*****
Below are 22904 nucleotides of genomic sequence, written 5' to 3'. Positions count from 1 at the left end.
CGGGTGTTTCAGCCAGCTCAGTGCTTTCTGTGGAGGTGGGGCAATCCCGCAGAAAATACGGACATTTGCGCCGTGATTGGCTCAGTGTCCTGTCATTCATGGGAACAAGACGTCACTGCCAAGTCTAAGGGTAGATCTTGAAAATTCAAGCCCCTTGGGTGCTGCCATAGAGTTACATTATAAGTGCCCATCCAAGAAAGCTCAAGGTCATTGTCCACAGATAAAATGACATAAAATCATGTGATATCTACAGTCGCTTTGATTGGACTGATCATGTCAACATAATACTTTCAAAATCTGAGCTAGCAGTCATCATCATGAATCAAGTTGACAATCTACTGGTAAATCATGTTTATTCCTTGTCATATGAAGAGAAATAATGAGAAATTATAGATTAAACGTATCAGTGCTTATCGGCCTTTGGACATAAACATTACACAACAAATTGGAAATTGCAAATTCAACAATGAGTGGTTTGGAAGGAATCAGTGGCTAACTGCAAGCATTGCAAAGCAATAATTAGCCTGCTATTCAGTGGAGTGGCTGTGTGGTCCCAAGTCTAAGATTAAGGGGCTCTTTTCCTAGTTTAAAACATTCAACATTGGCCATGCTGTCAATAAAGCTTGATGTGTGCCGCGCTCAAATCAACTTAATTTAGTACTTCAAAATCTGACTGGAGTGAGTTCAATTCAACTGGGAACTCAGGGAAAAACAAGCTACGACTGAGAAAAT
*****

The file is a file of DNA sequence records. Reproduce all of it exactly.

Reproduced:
Below are 22904 nucleotides of genomic sequence, written 5' to 3'. Positions count from 1 at the left end.
CGGGTGTTTCAGCCAGCTCAGTGCTTTCTGTGGAGGTGGGGCAATCCCGCAGAAAATACGGACATTTGCGCCGTGATTGGCTCAGTGTCCTGTCATTCATGGGAACAAGACGTCACTGCCAAGTCTAAGGGTAGATCTTGAAAATTCAAGCCCCTTGGGTGCTGCCATAGAGTTACATTATAAGTGCCCATCCAAGAAAGCTCAAGGTCATTGTCCACAGATAAAATGACATAAAATCATGTGATATCTACAGTCGCTTTGATTGGACTGATCATGTCAACATAATACTTTCAAAATCTGAGCTAGCAGTCATCATCATGAATCAAGTTGACAATCTACTGGTAAATCATGTTTATTCCTTGTCATATGAAGAGAAATAATGAGAAATTATAGATTAAACGTATCAGTGCTTATCGGCCTTTGGACATAAACATTACACAACAAATTGGAAATTGCAAATTCAACAATGAGTGGTTTGGAAGGAATCAGTGGCTAACTGCAAGCATTGCAAAGCAATAATTAGCCTGCTATTCAGTGGAGTGGCTGTGTGGTCCCAAGTCTAAGATTAAGGGGCTCTTTTCCTAGTTTAAAACATTCAACATTGGCCATGCTGTCAATAAAGCTTGATGTGTGCCGCGCTCAAATCAACTTAATTTAGTACTTCAAAATCTGACTGGAGTGAGTTCAATTCAACTGGGAACTCAGGGAAAAACAAGCTACGACTGAGAAAAT